There is an article in the NY Times today, and I want to share it. It really is a good one, and it covers a lot of fun and serious stories about holiday stress.

It's The Holidays - Prepare For Rudeness,
by Joyce Walder

THE weather grows cold, the holidays are bearing down upon us and soon we will find ourselves in that seething caldron of unmannerly behavior: the family holiday gathering.

It gets rude in there. Just how rude is exemplified by the story of a teacher from the Midwest who was pregnant with her first child when she attended a large Thanksgiving celebration at the home of her husband’s parents.

For months, the teacher’s mother-in-law had been saying that she wanted to be in the waiting room when the teacher went into labor, and the teacher, who recounted her story on the Mothers-in-Law Anonymous section of Grandparents.com, had been politely rebuffing her.

So at Thanksgiving dinner, with the family gathered around the table, the mother-in-law (referred to on this site as “MIL”) took the matter into her own hands.

“MIL announced to me and the entire family the following,” the teacher wrote. “ ‘I WILL be in the waiting room while DIL is in labor, and all of you are welcome to come too. MY SON will come and give me updates every hour on the hour.’ ”

The teacher told this reporter, “I wanted to scream: ‘Are you serious? I’ve told you that I don’t want anyone there and you invite the entire family! Who do you think you are, taking over my first birthing experience?’ But what could I say and remain tactful?”

Read the rest of this WONDERFUL article here.

In light of all this holiday stress, I regret to inform people that it looks like Sis's dad is going to die this week. She and Gray left last night at about 7pm to drive to Chicago, hopefully in time to say goodbye. It's a sad moment, although not entirely unexpected. The saddest part is that he's only 67, I believe. We have him in our prayers and have asked family and friends to also keep him in their thoughts.

It is unlikely he will survive. What we are hoping most for right now is that Sis makes it there in time to hold his hand and say goodbye. Our wish is for a safe and gentle passing.

Blessings...

Saturday, November 14, 2009

Work and Worship

A Sonnet for Hestia

Holy Hestia, Mother of Hearth and Fire,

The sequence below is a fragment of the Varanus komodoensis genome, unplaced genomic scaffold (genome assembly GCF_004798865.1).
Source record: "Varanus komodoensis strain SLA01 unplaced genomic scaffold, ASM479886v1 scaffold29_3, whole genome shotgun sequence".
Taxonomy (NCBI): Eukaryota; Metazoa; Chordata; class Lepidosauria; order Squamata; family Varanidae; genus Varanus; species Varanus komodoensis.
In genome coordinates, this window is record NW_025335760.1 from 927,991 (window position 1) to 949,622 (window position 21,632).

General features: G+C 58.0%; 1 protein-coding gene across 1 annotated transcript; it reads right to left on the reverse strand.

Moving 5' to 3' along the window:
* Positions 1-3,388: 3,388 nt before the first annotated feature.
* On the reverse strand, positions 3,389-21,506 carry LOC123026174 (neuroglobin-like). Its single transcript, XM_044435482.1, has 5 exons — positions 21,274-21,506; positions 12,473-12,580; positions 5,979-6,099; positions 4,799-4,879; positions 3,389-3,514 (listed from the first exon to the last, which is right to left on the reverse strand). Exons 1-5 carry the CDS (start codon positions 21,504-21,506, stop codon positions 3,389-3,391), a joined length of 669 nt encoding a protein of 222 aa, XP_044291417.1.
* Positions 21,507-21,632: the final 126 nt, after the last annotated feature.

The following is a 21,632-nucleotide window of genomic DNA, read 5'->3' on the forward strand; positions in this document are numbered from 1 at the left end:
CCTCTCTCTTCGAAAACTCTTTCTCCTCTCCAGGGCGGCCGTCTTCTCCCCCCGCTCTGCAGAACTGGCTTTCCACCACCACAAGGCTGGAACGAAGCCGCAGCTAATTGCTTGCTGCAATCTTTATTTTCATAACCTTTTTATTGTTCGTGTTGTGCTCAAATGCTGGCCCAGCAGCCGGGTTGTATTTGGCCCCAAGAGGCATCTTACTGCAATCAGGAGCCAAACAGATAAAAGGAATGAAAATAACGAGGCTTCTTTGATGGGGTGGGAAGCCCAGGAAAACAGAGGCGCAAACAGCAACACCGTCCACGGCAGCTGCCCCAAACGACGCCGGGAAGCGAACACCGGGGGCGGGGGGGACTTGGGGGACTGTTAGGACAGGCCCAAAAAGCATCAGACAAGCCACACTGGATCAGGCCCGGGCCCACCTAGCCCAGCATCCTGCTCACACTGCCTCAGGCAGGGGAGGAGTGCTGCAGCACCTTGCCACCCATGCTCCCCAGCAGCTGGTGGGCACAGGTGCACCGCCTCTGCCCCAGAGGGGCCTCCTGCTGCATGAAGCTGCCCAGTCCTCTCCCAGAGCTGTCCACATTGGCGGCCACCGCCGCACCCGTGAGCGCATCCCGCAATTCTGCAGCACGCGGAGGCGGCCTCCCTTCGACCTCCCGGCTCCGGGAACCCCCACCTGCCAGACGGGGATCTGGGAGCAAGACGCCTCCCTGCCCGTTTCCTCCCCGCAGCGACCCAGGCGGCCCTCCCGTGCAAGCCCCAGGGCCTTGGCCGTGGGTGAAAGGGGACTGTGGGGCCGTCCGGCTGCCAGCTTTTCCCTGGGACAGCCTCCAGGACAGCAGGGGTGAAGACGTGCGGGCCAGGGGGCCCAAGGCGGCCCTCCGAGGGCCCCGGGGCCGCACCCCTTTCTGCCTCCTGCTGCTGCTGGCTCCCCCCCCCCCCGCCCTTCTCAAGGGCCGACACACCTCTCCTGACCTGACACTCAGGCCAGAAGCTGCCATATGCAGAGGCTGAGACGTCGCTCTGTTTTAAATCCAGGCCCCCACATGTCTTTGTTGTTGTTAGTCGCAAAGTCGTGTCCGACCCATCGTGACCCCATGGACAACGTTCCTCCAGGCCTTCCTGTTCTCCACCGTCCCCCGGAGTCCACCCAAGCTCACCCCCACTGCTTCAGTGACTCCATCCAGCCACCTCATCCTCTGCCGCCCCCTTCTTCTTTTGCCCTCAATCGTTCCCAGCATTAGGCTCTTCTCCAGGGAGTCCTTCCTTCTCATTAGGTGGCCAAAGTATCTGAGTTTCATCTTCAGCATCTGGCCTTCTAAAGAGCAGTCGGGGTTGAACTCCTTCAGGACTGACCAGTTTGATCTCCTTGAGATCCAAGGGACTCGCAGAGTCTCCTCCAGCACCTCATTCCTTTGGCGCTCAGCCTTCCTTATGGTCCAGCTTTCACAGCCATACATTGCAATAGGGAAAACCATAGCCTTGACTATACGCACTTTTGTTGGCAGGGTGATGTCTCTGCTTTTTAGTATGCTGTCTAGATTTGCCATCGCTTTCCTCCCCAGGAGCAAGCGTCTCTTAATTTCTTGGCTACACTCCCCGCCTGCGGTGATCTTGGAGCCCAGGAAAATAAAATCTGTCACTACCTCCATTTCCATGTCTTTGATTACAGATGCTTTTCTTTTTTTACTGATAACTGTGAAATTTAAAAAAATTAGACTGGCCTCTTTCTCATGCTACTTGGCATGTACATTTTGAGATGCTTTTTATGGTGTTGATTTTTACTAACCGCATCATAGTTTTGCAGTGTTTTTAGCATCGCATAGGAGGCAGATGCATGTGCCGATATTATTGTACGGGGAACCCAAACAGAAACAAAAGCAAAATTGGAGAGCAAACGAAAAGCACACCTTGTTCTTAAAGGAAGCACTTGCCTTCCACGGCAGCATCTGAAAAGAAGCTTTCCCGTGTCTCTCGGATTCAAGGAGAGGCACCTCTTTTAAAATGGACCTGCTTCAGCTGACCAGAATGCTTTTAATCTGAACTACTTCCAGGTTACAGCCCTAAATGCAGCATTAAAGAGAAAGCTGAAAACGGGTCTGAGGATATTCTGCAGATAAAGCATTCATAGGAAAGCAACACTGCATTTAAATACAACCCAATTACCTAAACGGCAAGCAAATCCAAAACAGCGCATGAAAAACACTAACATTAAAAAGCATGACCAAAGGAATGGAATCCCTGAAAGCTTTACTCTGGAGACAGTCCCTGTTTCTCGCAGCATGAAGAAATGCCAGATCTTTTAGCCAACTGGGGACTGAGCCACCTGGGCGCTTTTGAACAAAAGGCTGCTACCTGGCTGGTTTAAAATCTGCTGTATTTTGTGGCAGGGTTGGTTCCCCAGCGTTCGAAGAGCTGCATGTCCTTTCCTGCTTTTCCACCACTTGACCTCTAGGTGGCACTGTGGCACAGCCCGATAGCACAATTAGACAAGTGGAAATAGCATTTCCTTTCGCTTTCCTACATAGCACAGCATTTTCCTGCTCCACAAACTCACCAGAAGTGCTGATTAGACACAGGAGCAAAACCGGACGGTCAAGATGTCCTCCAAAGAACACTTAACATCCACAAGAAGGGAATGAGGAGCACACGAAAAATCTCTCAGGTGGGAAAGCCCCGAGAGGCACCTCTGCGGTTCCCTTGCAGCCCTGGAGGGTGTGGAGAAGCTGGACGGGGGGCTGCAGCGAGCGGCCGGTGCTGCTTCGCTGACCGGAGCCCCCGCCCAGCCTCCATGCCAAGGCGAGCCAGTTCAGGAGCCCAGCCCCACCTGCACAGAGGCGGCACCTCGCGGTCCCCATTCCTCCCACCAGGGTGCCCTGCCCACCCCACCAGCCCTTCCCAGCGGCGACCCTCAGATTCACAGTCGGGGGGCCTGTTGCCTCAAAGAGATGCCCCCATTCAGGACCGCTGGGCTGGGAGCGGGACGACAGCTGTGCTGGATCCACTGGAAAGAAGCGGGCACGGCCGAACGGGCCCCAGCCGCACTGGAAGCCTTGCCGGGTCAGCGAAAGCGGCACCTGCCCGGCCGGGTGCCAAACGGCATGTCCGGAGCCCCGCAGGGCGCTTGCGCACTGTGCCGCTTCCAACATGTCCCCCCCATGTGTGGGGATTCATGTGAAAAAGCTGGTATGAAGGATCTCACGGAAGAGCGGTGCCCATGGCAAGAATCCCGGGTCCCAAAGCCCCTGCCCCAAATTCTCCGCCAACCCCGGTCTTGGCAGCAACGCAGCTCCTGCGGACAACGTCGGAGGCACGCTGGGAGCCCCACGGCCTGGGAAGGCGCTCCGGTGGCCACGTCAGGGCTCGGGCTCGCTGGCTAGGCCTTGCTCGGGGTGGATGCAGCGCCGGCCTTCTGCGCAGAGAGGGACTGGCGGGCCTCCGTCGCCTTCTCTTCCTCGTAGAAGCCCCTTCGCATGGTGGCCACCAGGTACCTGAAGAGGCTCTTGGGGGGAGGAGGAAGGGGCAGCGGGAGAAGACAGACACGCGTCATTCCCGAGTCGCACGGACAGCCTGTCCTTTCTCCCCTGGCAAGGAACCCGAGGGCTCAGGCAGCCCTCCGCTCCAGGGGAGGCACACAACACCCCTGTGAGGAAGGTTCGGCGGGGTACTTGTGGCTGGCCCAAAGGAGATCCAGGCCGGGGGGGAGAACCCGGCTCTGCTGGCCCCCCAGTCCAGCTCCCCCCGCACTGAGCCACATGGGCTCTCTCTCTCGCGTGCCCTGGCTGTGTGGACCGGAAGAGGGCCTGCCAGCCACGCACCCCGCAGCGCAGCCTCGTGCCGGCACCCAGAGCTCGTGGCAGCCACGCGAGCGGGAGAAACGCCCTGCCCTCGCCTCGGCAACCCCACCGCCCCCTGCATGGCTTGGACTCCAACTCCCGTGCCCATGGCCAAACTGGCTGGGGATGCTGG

Thou of softest smile and dimpled cheek,

Thine home is not in temple's burning pyre

But in the cherry flame of homefire meek.


At every kitchen stove and fireplace

The pious heart Thine presence permeates.

Thy flame doth warm the home with love and grace.

Yet ne'er forget the burns Thy flame creates.


Thou art our center, focus, and our love;
Thine prayers are said as every fire is lit.

O Hestia, Virgin One we now sing of,
To Thine gentle form this piece is writ.


Belov'd Daughter of Zeus, let all proclaim

The central place each has for Thine great flame!

I wrote this Sonnet in October of last year, and I felt like sharing it today. Since we're switching stoves out, our Hestia flame is gone for a short while. But my altar stays, as you can see, and it contains the items that remind me of her always. It is always a bit crowded on her altar, perhaps because I seem to want to squish all my tiny kitchen tools on there. It's nice, though, and cheery. I see it every time I am in the kitchen.

My pretty chicks have grown into handsome hens! Today we cleaned out the hen-house, and put down fresh straw and food and such. We're all set for the winter. I even managed to get a timer onto their coop light, so they'll have a good day/night cycle. We started getting eggs, about three a day so far, and I want to encourage them to continue that! I'm pleased with how nice the chickens look. They're plump, strong, well feathered, and have bright wattles. These ones are going to get names once we're through the winter, and I'll be banding their legs as well. They've become terribly tame, and will come when you call out, "Chick chick chick!" which is what I call when I have special treats or food for them. They even got to run around outside of the coop for an hour (in the rain, mind you) today, as we were cleaning it out. I think they had a good time. I suspect I'll do that more, now that everything is all neatened up in the coop!

Now that is a picture of preservation. Look at all the jars of tomatoes, pickles, dilly beans, jam, corn, etc. It's a great thing to have all that food stored away. If you peek over the edge of the top rack, you can just see the buckets of lettuce we have growing in the basement, as well. We plan on having fresh salad as part of our Thanksgiving meal. I'm especially pleased with those jars of little round things you can see (try clicking on the photo to make it larger): those are our pears. A close friend was over for a few days and spent almost all of her available time canning our pears for us. Bartlett pears are a favorite of mine, and the idea that I can pull a jar off the shelf anytime over the winter, and have that late autumn crispness, is a major thought of happiness for me.

As Hestia is usually given "first and last" in modern Hellenic traditions (and might have received that honor in ancient times as well), I leave you with an image of one of our many basement wood piles. All over the basement, in neat rows, there are cords and cords of cut wood ready for burning. It's a lovely, warming feeling to know that your house is heated by the fuel that fills your basement! We still have two large piles to bring into the house or stack nearby, but more than half of it is already in the basement, ready for use. We've had the stove on a few times in the past few weeks, but not every day. Soon, it will be every day and all night, kept burning to keep us warm and cozy as the snow falls and the silence of winter surrounds us. Hail Hestia!